Friday, May 28, 2010

quiet about the delorean

presenting "what natural-born citizenship really means", from afterbirther's excellent and soon-to-be-famous ongoing contemporary history series "great moments in birtherism":

jefferson: ok, i think i got this. i changed "45 years" to "35". it now reads:
"neither shall any person be eligible for that office who shall not have attained to the age of 35 years and been 14 years a resident within the united states."
how's that sound?
washington: oh yeah, i like that much better. after all, it's 1787, most of us are dead before we ever get to be forty-five.
jefferson: great. so, let's see: we've taken care of the age thing; we've written in the grandfather clause so that old benny franklin doesn't feel all left out; the residency thing is handled. so what are we missing?
washington: well, there's still that whole citizenship thing.
jefferson: oh yeah, that thing that john jay was running on about. what's his problem, again?
washington: well, he seems to have this wild hair about a usurper becoming commander-in-chief one day. i'm not quite sure i get the whole issue. i think it has something to do with kenya.
jefferson: ok, well, how about something like this: "no person except a native-born citizen can be born president."
washington: close ... but not quite. john really likes the term "natural-born" instead of "native-born".
jefferson: "natural-born"? what the hell does that mean?
washington: well, de vattel says —
jefferson: no! no! be very quiet about de vattel. nobody's supposed to know about the delorean!
washington: hey, you're preaching to the choir! but if we don't use the delorean, we're stuck with english common law! and you know how well that's been working out ...
jefferson: but if we start using common law terms in ways that won't be invented for another ten years, then we're gonna need a glossary.
washington: that's a bad idea too. after all, jay had his heart set on being on the supreme court. if we make a glossary, they'll have nothing to do.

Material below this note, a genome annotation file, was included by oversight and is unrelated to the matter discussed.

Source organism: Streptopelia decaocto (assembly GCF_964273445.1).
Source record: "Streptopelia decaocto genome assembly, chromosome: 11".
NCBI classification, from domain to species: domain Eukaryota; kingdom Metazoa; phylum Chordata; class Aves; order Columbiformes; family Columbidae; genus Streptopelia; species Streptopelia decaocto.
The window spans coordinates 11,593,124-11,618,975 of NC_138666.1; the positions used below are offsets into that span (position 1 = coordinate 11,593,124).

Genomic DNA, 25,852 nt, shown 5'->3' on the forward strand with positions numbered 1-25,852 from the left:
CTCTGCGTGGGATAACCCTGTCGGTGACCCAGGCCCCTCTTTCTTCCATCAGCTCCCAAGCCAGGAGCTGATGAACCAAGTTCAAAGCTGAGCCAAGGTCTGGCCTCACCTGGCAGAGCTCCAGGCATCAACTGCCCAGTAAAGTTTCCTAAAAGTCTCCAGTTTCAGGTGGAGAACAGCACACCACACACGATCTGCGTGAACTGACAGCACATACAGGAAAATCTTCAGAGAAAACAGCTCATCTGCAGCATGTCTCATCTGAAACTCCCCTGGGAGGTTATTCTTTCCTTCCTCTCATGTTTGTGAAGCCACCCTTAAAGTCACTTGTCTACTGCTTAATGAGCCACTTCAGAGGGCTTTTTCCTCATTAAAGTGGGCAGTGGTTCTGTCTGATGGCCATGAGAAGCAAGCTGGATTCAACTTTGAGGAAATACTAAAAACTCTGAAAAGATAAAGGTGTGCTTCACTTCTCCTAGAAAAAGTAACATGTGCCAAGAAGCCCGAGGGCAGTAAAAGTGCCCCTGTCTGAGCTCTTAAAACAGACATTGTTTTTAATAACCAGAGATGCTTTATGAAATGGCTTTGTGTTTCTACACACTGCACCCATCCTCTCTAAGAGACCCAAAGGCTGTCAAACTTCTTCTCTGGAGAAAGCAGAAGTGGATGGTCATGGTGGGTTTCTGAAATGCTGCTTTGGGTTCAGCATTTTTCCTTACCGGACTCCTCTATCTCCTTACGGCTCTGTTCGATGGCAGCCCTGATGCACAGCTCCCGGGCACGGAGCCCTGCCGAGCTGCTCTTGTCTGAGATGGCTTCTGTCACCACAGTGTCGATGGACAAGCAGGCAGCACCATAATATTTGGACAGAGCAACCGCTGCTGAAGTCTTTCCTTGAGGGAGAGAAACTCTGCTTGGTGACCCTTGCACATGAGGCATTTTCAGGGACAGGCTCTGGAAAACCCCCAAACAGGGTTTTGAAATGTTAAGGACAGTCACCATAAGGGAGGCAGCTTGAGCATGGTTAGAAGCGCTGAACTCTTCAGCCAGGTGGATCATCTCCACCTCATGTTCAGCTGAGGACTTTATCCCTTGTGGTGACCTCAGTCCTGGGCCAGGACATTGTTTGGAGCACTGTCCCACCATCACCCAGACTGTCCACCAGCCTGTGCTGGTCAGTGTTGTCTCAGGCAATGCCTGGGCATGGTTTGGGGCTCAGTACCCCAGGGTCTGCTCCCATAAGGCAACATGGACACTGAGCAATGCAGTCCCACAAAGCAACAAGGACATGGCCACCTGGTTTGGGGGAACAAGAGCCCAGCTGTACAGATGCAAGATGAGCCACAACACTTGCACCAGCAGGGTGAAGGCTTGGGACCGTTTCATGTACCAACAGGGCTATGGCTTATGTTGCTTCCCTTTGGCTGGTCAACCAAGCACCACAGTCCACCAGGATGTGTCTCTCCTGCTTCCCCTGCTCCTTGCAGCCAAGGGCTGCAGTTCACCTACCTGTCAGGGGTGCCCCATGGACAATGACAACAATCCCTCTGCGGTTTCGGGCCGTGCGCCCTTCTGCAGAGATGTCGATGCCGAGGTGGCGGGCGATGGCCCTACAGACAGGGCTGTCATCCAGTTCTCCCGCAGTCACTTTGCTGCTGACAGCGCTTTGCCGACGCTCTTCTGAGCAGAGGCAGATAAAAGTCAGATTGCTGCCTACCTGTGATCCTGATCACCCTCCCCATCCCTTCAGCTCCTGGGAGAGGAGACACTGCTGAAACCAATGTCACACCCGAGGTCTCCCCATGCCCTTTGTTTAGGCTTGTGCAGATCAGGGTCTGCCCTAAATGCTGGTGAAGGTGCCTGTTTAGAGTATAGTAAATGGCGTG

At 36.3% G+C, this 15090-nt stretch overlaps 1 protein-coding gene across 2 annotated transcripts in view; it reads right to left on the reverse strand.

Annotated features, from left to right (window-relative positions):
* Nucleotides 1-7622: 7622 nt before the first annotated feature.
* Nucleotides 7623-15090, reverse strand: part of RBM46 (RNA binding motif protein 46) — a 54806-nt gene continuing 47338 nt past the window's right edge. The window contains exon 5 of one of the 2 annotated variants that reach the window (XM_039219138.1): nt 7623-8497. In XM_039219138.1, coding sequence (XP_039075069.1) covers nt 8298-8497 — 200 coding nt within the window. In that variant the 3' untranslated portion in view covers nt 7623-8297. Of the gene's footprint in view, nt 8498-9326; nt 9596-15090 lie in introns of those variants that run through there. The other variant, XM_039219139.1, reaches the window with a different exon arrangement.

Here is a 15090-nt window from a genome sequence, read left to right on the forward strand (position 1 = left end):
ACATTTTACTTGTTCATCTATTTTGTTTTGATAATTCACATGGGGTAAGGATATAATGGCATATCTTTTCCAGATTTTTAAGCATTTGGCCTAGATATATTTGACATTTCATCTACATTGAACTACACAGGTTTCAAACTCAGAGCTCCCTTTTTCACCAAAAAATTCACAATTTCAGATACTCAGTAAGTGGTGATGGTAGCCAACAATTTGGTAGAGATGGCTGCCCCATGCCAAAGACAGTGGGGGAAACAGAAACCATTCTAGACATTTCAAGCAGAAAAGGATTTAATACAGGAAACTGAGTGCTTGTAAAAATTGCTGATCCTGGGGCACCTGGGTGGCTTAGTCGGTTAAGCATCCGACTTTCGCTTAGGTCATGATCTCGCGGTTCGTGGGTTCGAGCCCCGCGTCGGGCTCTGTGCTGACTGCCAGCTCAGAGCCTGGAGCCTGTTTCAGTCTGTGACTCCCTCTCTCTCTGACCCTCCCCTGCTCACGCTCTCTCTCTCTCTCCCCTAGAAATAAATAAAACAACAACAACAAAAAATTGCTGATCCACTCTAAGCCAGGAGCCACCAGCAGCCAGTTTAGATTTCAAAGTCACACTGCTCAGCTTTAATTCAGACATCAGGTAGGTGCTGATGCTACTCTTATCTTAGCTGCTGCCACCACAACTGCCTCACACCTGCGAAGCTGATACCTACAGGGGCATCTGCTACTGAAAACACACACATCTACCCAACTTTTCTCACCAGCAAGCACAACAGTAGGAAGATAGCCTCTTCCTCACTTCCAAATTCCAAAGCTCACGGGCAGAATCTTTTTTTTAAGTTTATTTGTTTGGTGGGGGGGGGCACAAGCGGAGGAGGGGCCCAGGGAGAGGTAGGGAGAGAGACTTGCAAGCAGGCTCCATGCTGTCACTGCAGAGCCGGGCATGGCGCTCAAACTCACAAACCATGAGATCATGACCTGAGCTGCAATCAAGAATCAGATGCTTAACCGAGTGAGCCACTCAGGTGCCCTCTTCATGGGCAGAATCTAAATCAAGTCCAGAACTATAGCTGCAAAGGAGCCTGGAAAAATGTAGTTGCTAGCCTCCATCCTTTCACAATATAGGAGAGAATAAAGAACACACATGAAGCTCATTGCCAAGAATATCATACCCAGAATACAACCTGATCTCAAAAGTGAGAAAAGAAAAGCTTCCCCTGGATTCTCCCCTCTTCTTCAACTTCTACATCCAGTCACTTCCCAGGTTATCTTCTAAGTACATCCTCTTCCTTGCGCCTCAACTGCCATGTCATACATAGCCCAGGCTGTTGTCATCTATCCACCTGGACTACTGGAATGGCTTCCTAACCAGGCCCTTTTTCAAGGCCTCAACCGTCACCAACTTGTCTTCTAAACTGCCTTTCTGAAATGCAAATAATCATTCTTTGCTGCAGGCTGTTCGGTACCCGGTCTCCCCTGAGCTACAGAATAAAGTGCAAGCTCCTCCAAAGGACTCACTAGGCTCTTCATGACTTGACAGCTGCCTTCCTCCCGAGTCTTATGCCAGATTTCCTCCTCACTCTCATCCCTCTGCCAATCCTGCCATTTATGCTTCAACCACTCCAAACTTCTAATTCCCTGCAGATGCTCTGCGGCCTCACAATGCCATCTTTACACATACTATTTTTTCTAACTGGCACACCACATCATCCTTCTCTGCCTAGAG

jefferson: but why de vattel? i mean, on issues of citizenship, the man's a fucking idiot!
washington: i thought you liked the frogs ... ?
jefferson: now, george, be nice — you know i'm a dual citizen of france!
washington: i know. i just like to rub it in.
jefferson: and after all, de vattel is not even really french. he's swiss, for god's sake! who pays any attention to the swiss? they're not even big enough to have their own language!
washington: so, ok, we have to make john jay happy. after all, he's like a bazillionth-degree templar in the illuminati and if we piss him off, it's back to virginia for both of us!
jefferson: wait — i have an idea ... bear with me: what if we used jay's "natural-born citizen" but don't use english common law or de vattel's definition ... ?
washington: go on. i'm listening ...
jefferson: ... what if we use it to mean somebody who was born naturally, as opposed to cloned?
washington: cloned?
jefferson: yeah, cloned. i was tooling around in the delorean. it's gonna be huge!
washington: ok ... i like it. so john jay gets his phrase; we don't have to worry about either de vattel or english common law; no glossary so the supreme court has something to do. i think we've got article ii covered. awesome!
jefferson: now we can go tackle that amendment that abigail adams has been so bitchy about.
washington: which one is that, again?
jefferson: the second amendment. the one about giving first ladies the right to wear sleeveless dresses.
washington: oh yeah. grab some sunscreen. i'll go load the flux capacitor into the delorean and then meet you in the garage ...

No comments:

Post a Comment